The Big Man has left the building.
Clarence Clemons, the mighty saxophone voice in Bruce Springsteen’s famed E Street Band, died yesterday at age 69 from complications relating to a stroke suffered a week earlier.
Where do we start? Clemons was a rock ‘n’ roll titan, an artist that filled out an image that was purposely larger than life. A disciple of the great rock and soul sax men that came before him (the most prominent being King Curtis), he became more than an accent in Springsteen’s music. He was his foil and sidekick. To call him Springsteen’s blood brother is not overstating the case.
One can credit Clemons for co-piloting one of the great bi-racial rock teams of all time. But his alliance with Springsteen never seemed that premeditated. He was a teammate, pure and simple – and an obvious friend. The bond Clemons and Springsteen shared, especially onstage, was immediate and infectious. Audiences couldn’t help but love him. He was, in all senses, The Big Man – or, as Springsteen continued to introduce him even in recent E Street Band shows, “the biggest man you will ever see.” And when that larger-than-anyone’s-life giant so much as smiled in concert, audiences went wild. That’s how profound the joy was that he cast.
Clemons was not a virtuoso. He never pretended to be one. His playing was powerful but workmanlike with solos that were like quick, potent jabs of rocking soul tradition. The most obvious example of how integral his playing was to Springsteen’s music was the 1975 breakthrough classic Born to Run, the album that featured The Boss on the front cover leaning on the shoulder of Clemons, who filled the entire back cover. And the most obvious song to showcase Clemons was, without question, the mighty Jungleland. In one of the very few extended solos he recorded with Springsteen, Clemons wailed not in flashy extremity, but in powerful, anthemic waves over strings and a steadfast E Street rhythm section.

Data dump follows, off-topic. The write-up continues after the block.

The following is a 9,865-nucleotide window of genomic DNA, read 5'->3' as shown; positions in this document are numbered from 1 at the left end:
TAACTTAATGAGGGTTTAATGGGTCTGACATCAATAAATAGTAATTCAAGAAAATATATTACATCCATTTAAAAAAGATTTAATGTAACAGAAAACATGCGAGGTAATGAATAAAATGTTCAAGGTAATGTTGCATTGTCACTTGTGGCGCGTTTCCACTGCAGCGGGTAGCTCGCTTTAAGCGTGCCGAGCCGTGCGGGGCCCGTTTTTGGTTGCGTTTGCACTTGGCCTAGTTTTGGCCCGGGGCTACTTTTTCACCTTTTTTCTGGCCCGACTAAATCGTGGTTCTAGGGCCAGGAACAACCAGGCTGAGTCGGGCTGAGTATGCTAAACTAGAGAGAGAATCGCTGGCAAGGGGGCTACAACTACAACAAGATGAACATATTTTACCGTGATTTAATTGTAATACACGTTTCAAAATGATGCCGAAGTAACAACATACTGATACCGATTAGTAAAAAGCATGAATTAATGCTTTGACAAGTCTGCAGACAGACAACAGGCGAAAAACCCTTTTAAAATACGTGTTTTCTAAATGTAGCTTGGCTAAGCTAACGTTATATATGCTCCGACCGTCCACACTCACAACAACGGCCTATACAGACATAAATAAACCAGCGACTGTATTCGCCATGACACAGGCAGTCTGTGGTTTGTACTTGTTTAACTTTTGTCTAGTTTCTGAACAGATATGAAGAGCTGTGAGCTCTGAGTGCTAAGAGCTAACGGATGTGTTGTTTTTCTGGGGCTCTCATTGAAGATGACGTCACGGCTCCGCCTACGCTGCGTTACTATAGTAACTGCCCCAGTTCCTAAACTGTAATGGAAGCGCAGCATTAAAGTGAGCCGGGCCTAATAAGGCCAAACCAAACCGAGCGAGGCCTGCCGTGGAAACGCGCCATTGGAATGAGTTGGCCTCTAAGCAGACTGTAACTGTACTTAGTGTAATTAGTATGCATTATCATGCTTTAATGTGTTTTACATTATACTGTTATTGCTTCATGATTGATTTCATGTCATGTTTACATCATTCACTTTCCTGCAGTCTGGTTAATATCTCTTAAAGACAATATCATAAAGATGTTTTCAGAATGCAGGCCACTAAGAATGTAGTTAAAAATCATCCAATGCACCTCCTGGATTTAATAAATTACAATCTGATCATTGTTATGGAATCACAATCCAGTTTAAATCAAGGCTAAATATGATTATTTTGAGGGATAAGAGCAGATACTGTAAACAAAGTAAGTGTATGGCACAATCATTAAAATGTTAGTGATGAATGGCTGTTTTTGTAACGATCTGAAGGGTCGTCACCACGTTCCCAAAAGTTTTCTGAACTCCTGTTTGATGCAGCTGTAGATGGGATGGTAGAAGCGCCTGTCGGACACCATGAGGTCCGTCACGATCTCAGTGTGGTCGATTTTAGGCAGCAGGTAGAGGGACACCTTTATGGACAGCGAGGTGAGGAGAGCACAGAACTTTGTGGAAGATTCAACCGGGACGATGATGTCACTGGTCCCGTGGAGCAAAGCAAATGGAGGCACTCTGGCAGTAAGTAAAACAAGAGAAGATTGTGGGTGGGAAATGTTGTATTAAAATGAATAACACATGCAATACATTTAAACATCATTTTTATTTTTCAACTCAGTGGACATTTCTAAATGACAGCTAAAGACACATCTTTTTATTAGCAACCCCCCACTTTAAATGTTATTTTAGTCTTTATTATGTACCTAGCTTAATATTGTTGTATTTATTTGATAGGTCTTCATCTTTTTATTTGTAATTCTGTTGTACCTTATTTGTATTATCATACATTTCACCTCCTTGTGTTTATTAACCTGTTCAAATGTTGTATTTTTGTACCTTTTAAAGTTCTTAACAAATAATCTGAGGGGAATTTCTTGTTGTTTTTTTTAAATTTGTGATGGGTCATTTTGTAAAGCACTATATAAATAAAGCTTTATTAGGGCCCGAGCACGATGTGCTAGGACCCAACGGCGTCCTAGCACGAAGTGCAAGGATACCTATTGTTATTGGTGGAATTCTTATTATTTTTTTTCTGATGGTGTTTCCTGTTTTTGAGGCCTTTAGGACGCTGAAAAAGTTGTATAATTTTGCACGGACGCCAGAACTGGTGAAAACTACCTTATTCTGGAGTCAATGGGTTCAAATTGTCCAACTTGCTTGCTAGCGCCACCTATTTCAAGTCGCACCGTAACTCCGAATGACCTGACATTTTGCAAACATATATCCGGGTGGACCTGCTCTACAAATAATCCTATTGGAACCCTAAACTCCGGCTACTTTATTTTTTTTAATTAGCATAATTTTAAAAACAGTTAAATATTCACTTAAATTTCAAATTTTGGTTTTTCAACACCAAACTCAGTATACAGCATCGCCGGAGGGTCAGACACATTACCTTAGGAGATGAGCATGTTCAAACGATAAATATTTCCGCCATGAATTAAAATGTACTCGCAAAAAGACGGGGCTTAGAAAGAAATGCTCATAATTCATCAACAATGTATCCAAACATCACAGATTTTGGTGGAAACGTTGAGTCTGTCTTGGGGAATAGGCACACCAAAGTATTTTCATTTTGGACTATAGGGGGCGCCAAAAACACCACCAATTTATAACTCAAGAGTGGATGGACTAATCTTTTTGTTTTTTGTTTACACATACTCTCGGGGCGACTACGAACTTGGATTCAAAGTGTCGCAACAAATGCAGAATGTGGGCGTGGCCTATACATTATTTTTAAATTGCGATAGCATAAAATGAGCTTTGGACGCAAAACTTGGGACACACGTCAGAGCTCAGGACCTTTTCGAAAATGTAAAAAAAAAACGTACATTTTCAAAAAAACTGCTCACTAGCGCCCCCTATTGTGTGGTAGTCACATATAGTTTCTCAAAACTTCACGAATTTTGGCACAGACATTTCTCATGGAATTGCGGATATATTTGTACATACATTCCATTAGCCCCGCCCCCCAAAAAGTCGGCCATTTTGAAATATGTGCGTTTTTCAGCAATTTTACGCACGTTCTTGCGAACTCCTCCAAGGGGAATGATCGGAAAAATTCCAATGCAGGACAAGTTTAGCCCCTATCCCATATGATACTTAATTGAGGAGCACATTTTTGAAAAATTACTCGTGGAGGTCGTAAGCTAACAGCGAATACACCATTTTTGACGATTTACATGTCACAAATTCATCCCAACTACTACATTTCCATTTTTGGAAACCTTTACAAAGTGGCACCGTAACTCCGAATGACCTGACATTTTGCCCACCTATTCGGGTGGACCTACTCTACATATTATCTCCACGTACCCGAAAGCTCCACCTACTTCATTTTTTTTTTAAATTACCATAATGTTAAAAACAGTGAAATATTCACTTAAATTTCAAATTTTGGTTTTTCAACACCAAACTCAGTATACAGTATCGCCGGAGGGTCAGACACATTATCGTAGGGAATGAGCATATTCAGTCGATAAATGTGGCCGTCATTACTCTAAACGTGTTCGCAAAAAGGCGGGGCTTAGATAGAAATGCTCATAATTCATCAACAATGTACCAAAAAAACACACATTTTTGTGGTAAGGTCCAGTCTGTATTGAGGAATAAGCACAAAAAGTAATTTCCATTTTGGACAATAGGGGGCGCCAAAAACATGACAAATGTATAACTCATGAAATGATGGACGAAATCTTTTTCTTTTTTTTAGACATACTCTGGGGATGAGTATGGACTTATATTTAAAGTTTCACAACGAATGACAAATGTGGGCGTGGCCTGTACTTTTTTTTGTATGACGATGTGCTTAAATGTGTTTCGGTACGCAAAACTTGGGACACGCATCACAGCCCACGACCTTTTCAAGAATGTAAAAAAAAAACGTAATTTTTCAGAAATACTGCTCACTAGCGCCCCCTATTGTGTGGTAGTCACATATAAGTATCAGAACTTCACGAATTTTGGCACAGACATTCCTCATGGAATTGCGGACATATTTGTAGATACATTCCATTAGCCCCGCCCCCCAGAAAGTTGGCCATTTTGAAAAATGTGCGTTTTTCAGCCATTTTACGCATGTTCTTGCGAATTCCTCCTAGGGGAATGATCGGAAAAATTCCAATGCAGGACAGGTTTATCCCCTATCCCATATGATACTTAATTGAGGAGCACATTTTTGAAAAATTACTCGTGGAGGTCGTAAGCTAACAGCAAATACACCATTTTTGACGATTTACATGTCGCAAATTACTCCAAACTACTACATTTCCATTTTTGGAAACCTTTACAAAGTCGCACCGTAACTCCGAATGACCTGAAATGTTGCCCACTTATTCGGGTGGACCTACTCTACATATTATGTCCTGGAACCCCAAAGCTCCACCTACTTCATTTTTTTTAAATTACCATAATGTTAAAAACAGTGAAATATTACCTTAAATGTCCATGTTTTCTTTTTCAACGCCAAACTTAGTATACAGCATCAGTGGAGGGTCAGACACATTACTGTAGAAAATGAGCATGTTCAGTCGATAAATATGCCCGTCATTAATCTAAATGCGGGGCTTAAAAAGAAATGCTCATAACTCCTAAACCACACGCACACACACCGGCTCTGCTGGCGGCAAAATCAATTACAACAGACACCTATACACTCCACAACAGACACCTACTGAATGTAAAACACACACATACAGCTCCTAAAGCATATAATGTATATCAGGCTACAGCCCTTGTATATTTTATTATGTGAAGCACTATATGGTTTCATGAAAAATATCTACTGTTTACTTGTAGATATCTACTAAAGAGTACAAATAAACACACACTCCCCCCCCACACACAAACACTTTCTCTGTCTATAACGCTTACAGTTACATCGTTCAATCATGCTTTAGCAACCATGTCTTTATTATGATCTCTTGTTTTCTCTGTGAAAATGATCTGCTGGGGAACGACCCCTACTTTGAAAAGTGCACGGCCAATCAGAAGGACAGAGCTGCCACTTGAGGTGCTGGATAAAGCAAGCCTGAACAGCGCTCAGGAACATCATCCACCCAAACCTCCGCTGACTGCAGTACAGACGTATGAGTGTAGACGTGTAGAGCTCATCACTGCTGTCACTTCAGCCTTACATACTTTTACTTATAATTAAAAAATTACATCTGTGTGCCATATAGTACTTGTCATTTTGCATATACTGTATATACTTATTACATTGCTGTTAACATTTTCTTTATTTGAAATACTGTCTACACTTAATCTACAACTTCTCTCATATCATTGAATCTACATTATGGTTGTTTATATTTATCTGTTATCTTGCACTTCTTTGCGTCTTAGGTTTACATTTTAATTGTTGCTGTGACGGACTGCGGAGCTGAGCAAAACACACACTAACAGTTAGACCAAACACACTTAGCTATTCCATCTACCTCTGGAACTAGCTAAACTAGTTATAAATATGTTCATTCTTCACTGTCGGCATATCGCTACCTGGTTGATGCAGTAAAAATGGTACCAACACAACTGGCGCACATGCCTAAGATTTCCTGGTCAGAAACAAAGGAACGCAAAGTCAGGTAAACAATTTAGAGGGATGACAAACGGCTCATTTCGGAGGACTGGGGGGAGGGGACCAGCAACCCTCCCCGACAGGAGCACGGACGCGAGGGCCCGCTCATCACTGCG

I have been lucky enough to experience Clemons in concert with Springsteen many times. But the high point came in August 1978, when a high school friend stood in line overnight and managed to score us front row seats for a show at Louisville’s Convention Center. That was the summer of Darkness on the Edge of Town. To this day, nothing matches the pure musical exuberance Springsteen and Clemons displayed that night, whether they were chasing each other in the audience like kids or tearing into Born to Run‘s shattering, Bo Diddley-style party piece She’s the One.
Springsteen’s career will carry on as long as he wishes it to. But if he ever assembles the E Street Band again, the feeling will be forever altered. No single artist will ever fill the colossus profile of The Big Man.